From here it seems Japan is a sensible country, and japan products are regarded as high quality.
Customer expectations here are higher than anywhere else in the world. It makes the quality great, but increases the cost of everything. Buying these tools so cheaply has a lot to do with professionals not risking their product quality on used tools (safer to buy new with support and a manufacturer standing behind it), lack of foreign poaching, and a very tiny hobby market demand.
 
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Joined
Apr 14, 2018
Location
Airstrip One, Oceania
They don't make it easy. Yahoo Japan (a vastly more successful entity than the original one) geoblocks their auction site, so you likely can't easily see what's there. Many sellers won't do business with you if they get the impression you aren't Japanese as well. It means it is mostly a closed market,

I have never tried from the US but from China it's pretty easy. There are people who make a business out of buying for you and reshipping. And the cost wasn't bad at all.

You're right, Yahoo Japan is great, and there's lots of very nice stuff on it. One thing different from fleabay, most everything on yahoo japan is in really good condition and it's very seldom you get fleeced.
 

eKretz

Diamond; Mod Squad
Joined
Mar 27, 2005
Location
Northwest Indiana, USA
I've purchased a few Japanese natural razor sharpening stones from Yahoo Japan. Didn't have any issues but there were specific sellers I knew to buy from.
 

Bakafish

Aluminum
Joined
Feb 21, 2022
Location
Tokyo Japan
I've purchased a few Japanese natural razor sharpening stones from Yahoo Japan. Didn't have any issues but there were specific sellers I knew to buy from.
Interesting. Is that from their "Auctions" pages, or just the Yahoo hosted store fronts? My friend in the Netherlands is completely unable to connect to auctions pages, so I assumed they Geo-walled it. The Auctions content is vast, basically Japan's eBay.
 

eKretz

Diamond; Mod Squad
Joined
Mar 27, 2005
Location
Northwest Indiana, USA
Interesting. Is that from their "Auctions" pages, or just the Yahoo hosted store fronts? My friend in the Netherlands is completely unable to connect to auctions pages, so I assumed they Geo-walled it. The Auctions content is vast, basically Japan's eBay.

Store fronts for me, but I know of others in the U.S. that were able to purchase stones from auctions. And I can definitely peruse the link you listed.
 

Bakafish

Aluminum
Joined
Feb 21, 2022
Location
Tokyo Japan
I tangentially referred to these in another post, but they are one of my most treasured items. TOTO is the largest, and likely most famous brand of Japanese ceramic housewares, toilets and sinks. Like most Japanese companies that have been around for a while, they have quite a diversified portfolio. What I never knew or would have suspected is that, as part of their Advanced Ceramics group, dedicated to extremely high precision parts manufacturing for the semiconductor and LCD manufacturing industries, they have a small team making lab grade metrology equipment. There is virtually no information about the group, the products they make, or pricing. The items are manufactured on demand, for established customers, likely where the price isn't really a consideration. From an older item list I was able to find, it was clear that unlike most metrology companies they do not bother with making anything less than laboratory grade, I suspect due to them making these items on demand and not having a need for accuracy bucketing.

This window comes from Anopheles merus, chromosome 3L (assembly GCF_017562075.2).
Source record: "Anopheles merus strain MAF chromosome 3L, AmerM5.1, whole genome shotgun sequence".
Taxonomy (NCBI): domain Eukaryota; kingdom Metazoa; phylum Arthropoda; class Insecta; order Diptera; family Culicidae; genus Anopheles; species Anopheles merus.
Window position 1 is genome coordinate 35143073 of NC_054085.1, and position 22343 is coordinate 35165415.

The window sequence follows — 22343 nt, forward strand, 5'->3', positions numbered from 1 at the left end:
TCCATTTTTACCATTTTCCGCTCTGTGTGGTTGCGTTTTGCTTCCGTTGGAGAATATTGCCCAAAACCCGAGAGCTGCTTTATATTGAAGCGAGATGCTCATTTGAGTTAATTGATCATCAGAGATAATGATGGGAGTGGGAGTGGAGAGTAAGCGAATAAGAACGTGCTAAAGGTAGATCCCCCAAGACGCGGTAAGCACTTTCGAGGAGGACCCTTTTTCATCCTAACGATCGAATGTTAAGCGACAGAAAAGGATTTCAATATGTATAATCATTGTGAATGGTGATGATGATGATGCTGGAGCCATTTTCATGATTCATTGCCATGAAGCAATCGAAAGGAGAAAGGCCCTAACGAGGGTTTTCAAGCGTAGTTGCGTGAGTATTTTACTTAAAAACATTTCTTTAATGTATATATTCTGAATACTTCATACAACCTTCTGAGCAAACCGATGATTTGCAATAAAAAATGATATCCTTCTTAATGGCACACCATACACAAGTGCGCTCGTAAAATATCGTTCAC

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I'm including the manufacturing evaluation certificate, but keep in mind when looking at these numbers that Japanese are ridiculously conservative when making these kinds of measurements. I was unable to measure any deviation at all (with good equipment, but certainly not the skills or environment to really refute what they found.)

toto_cert.jpeg

This was being listed as an antique by someone who found it in his grandfather's things, so it wasn't really categorized where it would have gotten the right attention. I only found it while searching for something else when the box caught my eye. I was like, that is strange, it looks like a metrology or instrument box, and clicked it for more details.